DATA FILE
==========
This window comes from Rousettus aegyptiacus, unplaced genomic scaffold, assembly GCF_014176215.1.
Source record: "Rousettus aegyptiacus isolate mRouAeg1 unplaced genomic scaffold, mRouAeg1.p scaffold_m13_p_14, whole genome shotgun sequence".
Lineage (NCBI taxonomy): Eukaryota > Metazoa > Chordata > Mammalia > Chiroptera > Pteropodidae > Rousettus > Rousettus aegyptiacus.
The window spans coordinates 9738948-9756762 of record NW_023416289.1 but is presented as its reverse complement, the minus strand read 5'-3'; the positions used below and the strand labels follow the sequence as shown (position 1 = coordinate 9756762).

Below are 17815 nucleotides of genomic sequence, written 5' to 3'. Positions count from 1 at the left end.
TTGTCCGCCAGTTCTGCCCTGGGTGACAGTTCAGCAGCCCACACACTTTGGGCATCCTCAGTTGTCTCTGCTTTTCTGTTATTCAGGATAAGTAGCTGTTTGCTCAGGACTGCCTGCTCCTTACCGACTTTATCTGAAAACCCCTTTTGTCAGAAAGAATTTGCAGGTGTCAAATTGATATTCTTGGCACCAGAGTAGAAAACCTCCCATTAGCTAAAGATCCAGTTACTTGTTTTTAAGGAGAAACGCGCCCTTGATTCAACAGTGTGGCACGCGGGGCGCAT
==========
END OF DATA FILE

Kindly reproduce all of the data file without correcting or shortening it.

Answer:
This window comes from Rousettus aegyptiacus, unplaced genomic scaffold, assembly GCF_014176215.1.
Source record: "Rousettus aegyptiacus isolate mRouAeg1 unplaced genomic scaffold, mRouAeg1.p scaffold_m13_p_14, whole genome shotgun sequence".
Lineage (NCBI taxonomy): Eukaryota > Metazoa > Chordata > Mammalia > Chiroptera > Pteropodidae > Rousettus > Rousettus aegyptiacus.
The window spans coordinates 9738948-9756762 of record NW_023416289.1 but is presented as its reverse complement, the minus strand read 5'-3'; the positions used below and the strand labels follow the sequence as shown (position 1 = coordinate 9756762).

Below are 17815 nucleotides of genomic sequence, written 5' to 3'. Positions count from 1 at the left end.
TTGTCCGCCAGTTCTGCCCTGGGTGACAGTTCAGCAGCCCACACACTTTGGGCATCCTCAGTTGTCTCTGCTTTTCTGTTATTCAGGATAAGTAGCTGTTTGCTCAGGACTGCCTGCTCCTTACCGACTTTATCTGAAAACCCCTTTTGTCAGAAAGAATTTGCAGGTGTCAAATTGATATTCTTGGCACCAGAGTAGAAAACCTCCCATTAGCTAAAGATCCAGTTACTTGTTTTTAAGGAGAAACGCGCCCTTGATTCAACAGTGTGGCACGCGGGGCGCAT